Q: How many accounting and business hours will be required in the 120 hours needed to take the exam?  A: The answer depends upon the rules promulgated by the BOA. However, it is likely that you may not have to complete all 36 accounting hours and 39 hours of business core classes prior to taking the exam.

Q:  Is it possible to successfully pass a section of the CPA exam without all the relevant coursework if I complete a CPA review program?  A: Yes, but it is not wise.  It would be better to wait until completing the relevant coursework before taking each section.  This will make it much easier to pass.  Remember that a CPA review program is only a review. It not designed to be the place to first learn large amounts of material that should have been covered in coursework.

Q:  Should I take sections of the exam while still in school?  A:  Certainly!  This is one reason why the law was changed.  However, preparing for the CPA exam takes time, and taking the exam is exhausting.  Plan your workload realistically. 

Q:  Must I complete my baccalaureate degree prior to taking the exam?  A:  No.  You may take the exam prior to completing your degree.  However, you must complete your baccalaureate degree prior to licensure.  In fact, if you are on financial aid, you may benefit from delaying your degree completion so that you remain eligible for aid.  Check with your financial aid advisor.

Q:  How long do I have to complete all sections of the exam?  A:  Florida law requires an 18-month “rolling window” in which to complete all sections of the exam once you pass a section of the exam.  You will lose credit for any section that you passed more than 18 months before.  Carefully plan for this window, and try to take all sections of the exam within a reasonable amount of time.  We recommend taking all sections within one year, allowing yourself time to retake any section(s) that you did not pass on the first try, and avoiding the loss of credit for sections you successfully passed.

Q:  Assume I pass all four sections of the exam but have not yet completed all my 150 hours.  I’m tired of school!  Could I take a break from school?  A: Yes. However, why would you want to delay your licensure? Obtaining the CPA license is a major professional accomplishment that will increase your marketability and enable you to earn more money!  Don’t put it off, no matter how tired you are of school.  You don’t want to be one of the students who “just took a break from school” but never returned.  Complete your 150 hours while school is a normal part of your life, and before life catches up with you.  You will be glad you did!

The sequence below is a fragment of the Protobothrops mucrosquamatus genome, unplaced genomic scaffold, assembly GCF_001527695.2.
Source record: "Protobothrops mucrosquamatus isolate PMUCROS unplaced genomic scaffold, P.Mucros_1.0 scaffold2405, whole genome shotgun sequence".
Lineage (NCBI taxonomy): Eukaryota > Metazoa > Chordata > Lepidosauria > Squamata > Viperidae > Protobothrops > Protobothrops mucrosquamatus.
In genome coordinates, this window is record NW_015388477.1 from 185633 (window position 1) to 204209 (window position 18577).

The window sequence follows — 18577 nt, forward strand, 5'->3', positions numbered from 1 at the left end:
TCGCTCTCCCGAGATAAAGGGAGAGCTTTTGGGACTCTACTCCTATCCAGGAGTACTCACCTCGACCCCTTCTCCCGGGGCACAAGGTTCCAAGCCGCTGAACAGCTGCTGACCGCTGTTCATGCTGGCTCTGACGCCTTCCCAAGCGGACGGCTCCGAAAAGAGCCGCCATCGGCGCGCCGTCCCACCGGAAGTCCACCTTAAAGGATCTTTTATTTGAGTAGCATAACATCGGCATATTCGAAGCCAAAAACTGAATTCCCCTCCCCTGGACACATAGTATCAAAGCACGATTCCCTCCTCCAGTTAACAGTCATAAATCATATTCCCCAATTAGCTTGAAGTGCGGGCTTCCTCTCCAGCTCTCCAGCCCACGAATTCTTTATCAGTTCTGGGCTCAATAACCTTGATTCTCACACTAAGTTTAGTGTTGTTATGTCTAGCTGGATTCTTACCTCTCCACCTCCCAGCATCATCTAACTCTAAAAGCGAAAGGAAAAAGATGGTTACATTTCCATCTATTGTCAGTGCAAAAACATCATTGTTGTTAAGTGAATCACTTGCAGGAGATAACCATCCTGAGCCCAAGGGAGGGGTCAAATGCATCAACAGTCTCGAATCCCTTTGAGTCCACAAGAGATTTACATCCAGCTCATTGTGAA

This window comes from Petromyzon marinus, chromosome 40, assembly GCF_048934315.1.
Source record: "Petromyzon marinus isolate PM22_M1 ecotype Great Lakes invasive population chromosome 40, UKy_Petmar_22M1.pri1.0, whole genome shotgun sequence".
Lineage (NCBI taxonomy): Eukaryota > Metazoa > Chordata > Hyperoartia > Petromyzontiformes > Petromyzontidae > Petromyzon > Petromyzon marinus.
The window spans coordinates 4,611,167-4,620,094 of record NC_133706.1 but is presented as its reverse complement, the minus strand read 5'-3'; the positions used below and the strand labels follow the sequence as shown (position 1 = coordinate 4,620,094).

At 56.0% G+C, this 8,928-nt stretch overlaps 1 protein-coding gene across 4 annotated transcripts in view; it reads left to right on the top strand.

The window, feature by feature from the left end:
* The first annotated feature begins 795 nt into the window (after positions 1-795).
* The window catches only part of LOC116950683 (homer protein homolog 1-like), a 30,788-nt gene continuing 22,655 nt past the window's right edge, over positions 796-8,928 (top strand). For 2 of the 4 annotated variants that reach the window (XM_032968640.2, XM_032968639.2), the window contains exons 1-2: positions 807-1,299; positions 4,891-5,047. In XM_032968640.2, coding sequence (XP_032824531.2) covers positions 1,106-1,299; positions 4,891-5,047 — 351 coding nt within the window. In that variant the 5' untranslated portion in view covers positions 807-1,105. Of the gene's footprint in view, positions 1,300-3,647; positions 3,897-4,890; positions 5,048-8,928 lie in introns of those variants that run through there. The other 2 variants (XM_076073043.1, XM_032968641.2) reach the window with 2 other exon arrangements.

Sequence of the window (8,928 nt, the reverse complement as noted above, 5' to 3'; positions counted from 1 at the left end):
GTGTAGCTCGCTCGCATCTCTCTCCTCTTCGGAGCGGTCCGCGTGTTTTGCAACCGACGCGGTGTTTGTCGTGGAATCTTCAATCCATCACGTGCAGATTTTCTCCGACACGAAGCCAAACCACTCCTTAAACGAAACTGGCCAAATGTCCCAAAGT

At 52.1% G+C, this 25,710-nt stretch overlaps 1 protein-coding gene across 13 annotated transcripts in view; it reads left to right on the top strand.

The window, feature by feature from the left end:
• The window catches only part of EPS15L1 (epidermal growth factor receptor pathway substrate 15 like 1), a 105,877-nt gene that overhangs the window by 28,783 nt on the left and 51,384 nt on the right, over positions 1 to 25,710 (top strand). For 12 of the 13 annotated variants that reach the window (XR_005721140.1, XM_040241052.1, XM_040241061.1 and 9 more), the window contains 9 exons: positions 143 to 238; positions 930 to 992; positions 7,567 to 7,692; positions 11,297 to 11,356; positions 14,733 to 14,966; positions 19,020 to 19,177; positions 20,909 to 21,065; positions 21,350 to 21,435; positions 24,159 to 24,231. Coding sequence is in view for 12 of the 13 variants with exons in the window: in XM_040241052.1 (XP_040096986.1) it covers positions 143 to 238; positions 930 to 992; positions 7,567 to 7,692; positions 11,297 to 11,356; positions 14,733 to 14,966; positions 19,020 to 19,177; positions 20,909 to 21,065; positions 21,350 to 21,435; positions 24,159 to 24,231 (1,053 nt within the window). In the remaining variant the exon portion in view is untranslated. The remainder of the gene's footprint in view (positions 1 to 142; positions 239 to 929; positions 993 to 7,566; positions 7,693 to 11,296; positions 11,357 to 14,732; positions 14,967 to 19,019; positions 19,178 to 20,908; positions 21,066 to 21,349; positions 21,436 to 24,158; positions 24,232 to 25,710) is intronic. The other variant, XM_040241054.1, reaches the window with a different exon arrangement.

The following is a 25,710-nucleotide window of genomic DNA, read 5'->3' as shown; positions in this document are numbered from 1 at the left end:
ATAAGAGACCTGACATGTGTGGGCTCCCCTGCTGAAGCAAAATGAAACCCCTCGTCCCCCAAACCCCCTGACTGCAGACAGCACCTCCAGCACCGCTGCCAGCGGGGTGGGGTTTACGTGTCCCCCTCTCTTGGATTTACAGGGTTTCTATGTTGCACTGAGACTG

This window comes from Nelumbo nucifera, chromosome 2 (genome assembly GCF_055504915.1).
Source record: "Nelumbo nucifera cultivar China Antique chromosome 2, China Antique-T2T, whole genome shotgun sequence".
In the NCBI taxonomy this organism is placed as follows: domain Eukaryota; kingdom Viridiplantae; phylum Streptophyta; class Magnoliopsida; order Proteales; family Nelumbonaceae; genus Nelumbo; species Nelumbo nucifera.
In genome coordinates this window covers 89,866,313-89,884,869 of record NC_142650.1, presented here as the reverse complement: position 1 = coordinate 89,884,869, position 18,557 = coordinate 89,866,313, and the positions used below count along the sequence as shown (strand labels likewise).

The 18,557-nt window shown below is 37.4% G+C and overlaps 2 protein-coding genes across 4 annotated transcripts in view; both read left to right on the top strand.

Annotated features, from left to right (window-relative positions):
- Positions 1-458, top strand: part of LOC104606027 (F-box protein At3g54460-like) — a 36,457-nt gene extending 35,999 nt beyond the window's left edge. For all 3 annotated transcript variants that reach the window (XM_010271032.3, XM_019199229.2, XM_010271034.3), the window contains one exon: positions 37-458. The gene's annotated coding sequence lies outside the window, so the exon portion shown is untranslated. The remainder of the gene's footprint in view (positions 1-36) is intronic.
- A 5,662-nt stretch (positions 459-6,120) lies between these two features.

Q:  Should I complete my one year of work experience prior to taking the exam?  Maybe the experience will help me pass.  A:  While you may complete your experience prior to taking the exam, we do not recommend delaying your coursework to do so.  The CPA exam is based on the material you have studied in your coursework.  It is unlikely that actual work experience will help you to pass more quickly or with a higher score.

Q:  I have completed the required hours of accounting and general business subjects.  I still need some additional hours.  May I take any courses that I would like?  A:  Yes, as long as those hours are from an accredited college or university, not a vocational program, and do not duplicate courses you have already earned. 

Concluding Advice

Make sure the extra coursework is personally beneficial.  You may want to take more than the required number of accounting courses to increase your accounting knowledge and even to prepare for other professional certification exams (CFE, CIA, CMA, CFE, CISA, Series 6 & 7, etc.).  Also, consider coursework that will help you to explore an area of interest for a future career in finance, information systems or economics by earning a minor, which will make you more marketable and open new career doors.  Finally, consider coursework in areas that truly interest you, such as the arts, literature and communications, which help to round out your education.  Employers desire well-rounded employees who can communicate and who understand the world around them.

The new law is designed to enable each student some additional flexibility in obtaining the CPA license.  It is our wish that each student plans wisely, studies well and becomes part of a dynamic and enjoyable profession we love.

William Quilliam, Ph.D., CPA, CIA, is a professor of accounting at the University of South Florida at Sarasota-Manatee. He is past president of the FICPA’s Gulf Coast Chapter and an at-large member of the Board of Governors. Lynn H. Clements, Ph.D., CPA, CFE, CMA, CFM, Cr.FA, is a professor of accounting at Florida Southern College in Lakeland. She is past president of the FICPA’s Polk County Chapter.